Contrary to what many may think, meditation is not about posture, chanting OM or specific breathing techniques. Don’t get me wrong, these things are great in their own ways and the lotus position is an attractive yogic invention but they are not essential to meditation. What’s most often needed for meditation is comfort for the body so that other layers of consciousness become more immediate. Now the way this comfort is achieved isn’t all that important when we get right down to it. In other words, you can and should be meditating in whatever position that is conducive to helping you achieving the meditative state.
Having said that, there are a couple of helpful things to keep in mind when wanting to find an optimal position to sit in, both in regards to comfort and to duration i.e. how long you can meditate.
- First and foremost is to find a way to keep the back and spine straight for as long as possible without exerting too much effort doing so. This is mainly done by sitting on an elevated position that also tilts your pelvis forward. A meditation cushion or bench or floor chair are designed for doing this specific task.
- Wear comfortable clothes and consider getting a meditation shawl to wrap around yourself, especially if meditating in a cool or cold room.
- For most people new to meditation the full-lotus seated position is too challenging and demanding to do, instead I recommend sitting crosslegged or even better in the half-lotus position for most people.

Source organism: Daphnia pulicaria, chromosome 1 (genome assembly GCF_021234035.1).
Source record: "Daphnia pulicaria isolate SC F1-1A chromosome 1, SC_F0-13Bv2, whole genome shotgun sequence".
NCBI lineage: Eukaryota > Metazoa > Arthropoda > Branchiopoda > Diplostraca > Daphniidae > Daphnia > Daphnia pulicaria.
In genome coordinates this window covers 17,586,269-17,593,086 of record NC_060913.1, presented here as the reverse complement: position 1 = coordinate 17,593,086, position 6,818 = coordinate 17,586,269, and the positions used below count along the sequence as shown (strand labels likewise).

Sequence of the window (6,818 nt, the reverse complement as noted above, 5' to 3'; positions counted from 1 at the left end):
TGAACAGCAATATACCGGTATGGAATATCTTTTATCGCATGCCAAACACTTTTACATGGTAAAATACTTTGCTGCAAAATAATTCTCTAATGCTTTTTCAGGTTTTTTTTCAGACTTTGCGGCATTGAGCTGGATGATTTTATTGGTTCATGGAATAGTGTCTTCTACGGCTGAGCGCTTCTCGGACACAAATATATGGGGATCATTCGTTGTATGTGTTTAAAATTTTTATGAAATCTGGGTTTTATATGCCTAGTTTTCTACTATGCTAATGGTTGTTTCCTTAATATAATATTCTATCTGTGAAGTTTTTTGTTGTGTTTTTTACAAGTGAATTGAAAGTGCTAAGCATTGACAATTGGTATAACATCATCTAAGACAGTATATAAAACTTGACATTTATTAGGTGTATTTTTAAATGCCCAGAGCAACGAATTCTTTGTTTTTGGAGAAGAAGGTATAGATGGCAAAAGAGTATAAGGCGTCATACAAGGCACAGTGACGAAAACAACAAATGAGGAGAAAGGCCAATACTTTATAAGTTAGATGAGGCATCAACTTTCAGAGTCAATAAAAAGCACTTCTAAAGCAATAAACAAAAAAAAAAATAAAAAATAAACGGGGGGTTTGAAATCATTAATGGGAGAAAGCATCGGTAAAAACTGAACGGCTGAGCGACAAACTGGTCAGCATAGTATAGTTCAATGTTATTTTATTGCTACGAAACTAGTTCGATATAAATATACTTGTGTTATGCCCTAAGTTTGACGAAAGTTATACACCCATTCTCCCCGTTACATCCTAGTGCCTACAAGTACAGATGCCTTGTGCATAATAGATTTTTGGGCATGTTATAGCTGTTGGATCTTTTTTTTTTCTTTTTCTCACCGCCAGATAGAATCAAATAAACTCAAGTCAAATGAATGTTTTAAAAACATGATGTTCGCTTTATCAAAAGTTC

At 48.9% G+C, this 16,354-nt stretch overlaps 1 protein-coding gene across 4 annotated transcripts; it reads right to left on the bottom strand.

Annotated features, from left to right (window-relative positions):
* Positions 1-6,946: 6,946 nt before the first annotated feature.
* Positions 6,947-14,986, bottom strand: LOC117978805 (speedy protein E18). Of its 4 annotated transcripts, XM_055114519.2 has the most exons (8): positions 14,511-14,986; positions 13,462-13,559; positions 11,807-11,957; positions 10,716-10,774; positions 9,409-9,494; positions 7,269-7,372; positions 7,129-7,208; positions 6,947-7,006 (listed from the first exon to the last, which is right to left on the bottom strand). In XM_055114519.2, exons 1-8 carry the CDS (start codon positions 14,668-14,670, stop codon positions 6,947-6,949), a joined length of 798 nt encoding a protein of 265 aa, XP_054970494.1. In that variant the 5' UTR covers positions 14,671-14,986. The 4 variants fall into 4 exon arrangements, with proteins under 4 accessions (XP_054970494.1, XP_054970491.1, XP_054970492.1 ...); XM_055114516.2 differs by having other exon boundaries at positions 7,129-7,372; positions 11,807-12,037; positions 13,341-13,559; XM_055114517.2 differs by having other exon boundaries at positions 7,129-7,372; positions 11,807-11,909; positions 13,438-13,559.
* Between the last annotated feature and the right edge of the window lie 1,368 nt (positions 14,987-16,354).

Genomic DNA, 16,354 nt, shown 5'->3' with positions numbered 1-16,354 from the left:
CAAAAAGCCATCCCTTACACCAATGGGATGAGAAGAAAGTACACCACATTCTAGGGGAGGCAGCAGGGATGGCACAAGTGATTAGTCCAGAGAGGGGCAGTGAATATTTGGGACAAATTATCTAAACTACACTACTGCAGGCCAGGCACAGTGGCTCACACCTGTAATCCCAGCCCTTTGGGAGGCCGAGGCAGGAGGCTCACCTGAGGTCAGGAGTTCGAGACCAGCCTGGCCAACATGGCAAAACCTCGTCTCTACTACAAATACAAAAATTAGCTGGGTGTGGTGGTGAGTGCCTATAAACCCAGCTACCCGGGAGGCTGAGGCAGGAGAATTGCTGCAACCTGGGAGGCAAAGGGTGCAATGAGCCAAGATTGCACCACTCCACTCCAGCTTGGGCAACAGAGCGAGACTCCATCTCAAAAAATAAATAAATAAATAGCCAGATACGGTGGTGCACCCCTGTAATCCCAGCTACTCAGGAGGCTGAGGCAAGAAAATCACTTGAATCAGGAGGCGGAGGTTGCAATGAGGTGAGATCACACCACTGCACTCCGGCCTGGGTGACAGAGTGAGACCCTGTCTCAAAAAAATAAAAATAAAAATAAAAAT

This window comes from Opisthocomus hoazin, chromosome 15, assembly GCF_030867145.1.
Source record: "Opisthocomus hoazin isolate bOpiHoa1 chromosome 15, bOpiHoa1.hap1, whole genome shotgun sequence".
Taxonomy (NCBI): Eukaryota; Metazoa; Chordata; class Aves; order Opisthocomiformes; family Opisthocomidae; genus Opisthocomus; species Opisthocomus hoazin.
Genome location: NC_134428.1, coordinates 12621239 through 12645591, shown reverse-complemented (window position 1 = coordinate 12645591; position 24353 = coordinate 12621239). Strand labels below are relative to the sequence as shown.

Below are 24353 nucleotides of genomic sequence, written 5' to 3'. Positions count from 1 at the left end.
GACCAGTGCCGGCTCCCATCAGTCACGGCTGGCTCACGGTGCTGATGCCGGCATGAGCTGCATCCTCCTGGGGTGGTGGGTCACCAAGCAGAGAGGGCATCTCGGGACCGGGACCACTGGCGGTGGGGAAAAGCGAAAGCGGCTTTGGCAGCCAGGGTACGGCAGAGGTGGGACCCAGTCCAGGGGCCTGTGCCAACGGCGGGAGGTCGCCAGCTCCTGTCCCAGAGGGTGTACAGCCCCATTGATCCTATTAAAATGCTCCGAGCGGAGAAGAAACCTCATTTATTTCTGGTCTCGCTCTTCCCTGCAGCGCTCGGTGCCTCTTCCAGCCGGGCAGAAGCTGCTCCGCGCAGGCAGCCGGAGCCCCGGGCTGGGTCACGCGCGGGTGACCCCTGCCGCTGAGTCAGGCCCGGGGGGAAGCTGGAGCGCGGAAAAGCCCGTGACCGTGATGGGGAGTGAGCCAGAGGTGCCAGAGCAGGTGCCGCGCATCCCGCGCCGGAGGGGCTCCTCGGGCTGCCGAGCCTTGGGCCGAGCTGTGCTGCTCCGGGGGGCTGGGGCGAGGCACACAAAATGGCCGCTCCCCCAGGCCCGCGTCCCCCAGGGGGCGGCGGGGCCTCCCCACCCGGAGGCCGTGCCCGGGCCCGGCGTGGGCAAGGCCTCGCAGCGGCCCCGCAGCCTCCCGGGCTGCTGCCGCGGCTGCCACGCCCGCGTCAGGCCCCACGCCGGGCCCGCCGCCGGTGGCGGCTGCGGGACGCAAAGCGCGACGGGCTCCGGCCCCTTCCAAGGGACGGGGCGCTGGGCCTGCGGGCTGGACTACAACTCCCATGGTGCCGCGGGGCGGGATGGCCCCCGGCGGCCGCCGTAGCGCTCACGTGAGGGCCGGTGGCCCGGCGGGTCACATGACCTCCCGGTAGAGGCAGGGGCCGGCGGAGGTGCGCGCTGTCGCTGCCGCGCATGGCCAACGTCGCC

- Try alternating between the half-lotus position to sitting in a comfy single sofa chair to sitting in the kneeling (seiza) position.
- Find the balance between keeping your spine straight and to not thinking about keeping your spine straight.
- Your head should be slightly tucked in when sitting in meditation, this straightens your spine even further up to your neck.
- For a more fulfilling meditation practice, try to create a room or space in your home where meditation is one of the main activites.
If you find longer meditation session while sitting too hard, remember that you can meditate with your back against a wall, sitting on a traditional chair or even while lying down. There are few to no rules when it comes to meditation. Having said that, sitting meditation is a great way to take your practice to the next level.
Daniel Seeker is a wandering dervish and lifelong student of the past, present and future. He realized deep relaxations of the psyche when meditating in his hermit cave on the island of Gotland. His writings are mostly a reflection of that realizaton. Daniel currently studies history and philosophy at Uppsala Universitet, as he is currently writing his B.A. thesis in history which explores how Buddhist, Yogic and Hindu texts were first properly translated and introduced to the western world in the late 18th and 19th century.